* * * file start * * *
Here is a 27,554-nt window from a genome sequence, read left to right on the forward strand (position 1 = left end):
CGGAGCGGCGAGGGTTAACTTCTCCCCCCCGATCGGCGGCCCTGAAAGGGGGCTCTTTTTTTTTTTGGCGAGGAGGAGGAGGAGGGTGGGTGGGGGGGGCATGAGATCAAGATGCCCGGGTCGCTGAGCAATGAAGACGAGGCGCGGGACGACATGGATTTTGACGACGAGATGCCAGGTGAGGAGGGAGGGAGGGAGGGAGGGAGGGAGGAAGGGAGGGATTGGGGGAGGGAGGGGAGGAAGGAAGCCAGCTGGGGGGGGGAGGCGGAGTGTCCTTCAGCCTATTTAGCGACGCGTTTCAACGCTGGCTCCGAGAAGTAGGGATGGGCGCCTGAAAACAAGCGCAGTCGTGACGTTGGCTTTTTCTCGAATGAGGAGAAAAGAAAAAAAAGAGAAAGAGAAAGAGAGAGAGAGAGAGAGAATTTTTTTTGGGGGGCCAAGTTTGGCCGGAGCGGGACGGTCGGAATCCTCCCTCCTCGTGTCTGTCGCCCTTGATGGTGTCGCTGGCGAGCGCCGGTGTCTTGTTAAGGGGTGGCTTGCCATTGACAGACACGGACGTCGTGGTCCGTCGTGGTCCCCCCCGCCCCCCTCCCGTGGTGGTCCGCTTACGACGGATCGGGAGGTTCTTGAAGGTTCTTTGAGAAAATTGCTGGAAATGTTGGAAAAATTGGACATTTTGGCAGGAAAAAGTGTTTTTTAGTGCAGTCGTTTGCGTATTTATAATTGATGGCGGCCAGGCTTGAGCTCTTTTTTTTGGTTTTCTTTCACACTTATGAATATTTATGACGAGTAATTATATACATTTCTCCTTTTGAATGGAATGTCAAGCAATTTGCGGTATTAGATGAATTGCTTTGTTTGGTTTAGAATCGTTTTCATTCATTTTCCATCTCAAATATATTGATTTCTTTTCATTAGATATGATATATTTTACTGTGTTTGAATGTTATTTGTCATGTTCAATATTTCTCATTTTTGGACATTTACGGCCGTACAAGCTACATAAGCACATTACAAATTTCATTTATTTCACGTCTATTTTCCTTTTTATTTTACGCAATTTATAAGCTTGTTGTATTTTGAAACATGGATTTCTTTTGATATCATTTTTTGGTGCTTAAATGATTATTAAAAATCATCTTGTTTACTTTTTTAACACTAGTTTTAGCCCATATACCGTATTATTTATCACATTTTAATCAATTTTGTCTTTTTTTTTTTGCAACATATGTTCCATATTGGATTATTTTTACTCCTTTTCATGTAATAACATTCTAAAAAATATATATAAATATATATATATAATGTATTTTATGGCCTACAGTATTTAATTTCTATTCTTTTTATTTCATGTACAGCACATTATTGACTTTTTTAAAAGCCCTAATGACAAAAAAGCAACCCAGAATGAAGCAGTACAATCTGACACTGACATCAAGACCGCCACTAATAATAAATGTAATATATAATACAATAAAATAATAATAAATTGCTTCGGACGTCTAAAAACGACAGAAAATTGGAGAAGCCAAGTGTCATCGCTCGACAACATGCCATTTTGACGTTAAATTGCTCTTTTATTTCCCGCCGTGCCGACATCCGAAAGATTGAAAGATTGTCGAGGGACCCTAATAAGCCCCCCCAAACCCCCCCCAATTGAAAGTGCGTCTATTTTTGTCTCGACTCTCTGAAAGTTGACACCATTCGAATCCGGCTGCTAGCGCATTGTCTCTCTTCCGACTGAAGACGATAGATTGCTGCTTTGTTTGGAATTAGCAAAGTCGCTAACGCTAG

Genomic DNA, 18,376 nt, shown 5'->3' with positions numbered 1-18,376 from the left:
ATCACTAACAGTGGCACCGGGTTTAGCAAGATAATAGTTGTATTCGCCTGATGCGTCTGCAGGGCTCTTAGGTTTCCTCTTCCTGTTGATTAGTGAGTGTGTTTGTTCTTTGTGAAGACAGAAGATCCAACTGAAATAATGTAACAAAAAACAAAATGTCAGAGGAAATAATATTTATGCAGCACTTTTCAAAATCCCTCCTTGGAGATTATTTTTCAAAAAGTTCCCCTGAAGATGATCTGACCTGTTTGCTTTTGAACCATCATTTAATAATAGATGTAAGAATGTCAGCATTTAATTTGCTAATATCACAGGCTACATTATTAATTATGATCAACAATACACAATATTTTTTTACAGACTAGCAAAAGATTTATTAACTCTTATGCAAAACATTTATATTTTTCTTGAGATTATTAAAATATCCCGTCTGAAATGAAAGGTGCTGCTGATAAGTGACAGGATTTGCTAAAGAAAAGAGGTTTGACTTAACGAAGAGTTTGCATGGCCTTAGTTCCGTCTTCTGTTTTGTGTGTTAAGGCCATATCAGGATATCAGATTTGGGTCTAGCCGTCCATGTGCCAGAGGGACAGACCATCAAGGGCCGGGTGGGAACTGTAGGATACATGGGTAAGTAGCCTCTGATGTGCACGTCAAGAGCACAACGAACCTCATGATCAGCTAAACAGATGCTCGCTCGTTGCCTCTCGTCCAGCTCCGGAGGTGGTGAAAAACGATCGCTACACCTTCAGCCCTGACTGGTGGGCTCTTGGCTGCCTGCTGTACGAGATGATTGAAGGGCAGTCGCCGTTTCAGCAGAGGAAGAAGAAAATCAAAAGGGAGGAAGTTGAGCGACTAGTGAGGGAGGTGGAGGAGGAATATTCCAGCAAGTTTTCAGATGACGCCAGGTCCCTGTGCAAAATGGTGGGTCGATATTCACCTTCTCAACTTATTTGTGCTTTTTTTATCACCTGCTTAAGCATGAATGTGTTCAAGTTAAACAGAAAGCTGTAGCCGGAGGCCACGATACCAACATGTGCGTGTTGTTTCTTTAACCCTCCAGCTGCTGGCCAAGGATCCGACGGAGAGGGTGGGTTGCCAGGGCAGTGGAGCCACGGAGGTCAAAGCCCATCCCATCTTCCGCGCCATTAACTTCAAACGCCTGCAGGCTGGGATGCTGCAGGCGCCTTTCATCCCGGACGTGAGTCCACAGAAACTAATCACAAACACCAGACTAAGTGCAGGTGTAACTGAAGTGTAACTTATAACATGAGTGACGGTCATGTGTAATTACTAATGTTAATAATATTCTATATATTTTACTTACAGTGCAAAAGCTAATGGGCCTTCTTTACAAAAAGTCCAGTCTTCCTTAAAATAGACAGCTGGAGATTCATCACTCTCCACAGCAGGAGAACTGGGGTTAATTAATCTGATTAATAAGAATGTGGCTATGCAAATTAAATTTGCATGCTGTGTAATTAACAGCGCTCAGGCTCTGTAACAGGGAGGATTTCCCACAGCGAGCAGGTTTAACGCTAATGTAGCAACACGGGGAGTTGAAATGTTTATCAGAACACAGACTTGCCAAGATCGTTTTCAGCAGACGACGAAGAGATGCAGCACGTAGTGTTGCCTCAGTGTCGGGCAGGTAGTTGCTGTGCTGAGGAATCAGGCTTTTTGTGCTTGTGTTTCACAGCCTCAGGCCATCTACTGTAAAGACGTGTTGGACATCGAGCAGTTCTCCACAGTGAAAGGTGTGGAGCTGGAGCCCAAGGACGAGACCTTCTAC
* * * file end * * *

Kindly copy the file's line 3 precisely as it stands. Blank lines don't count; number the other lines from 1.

Genomic DNA, 18,376 nt, shown 5'->3' with positions numbered 1-18,376 from the left: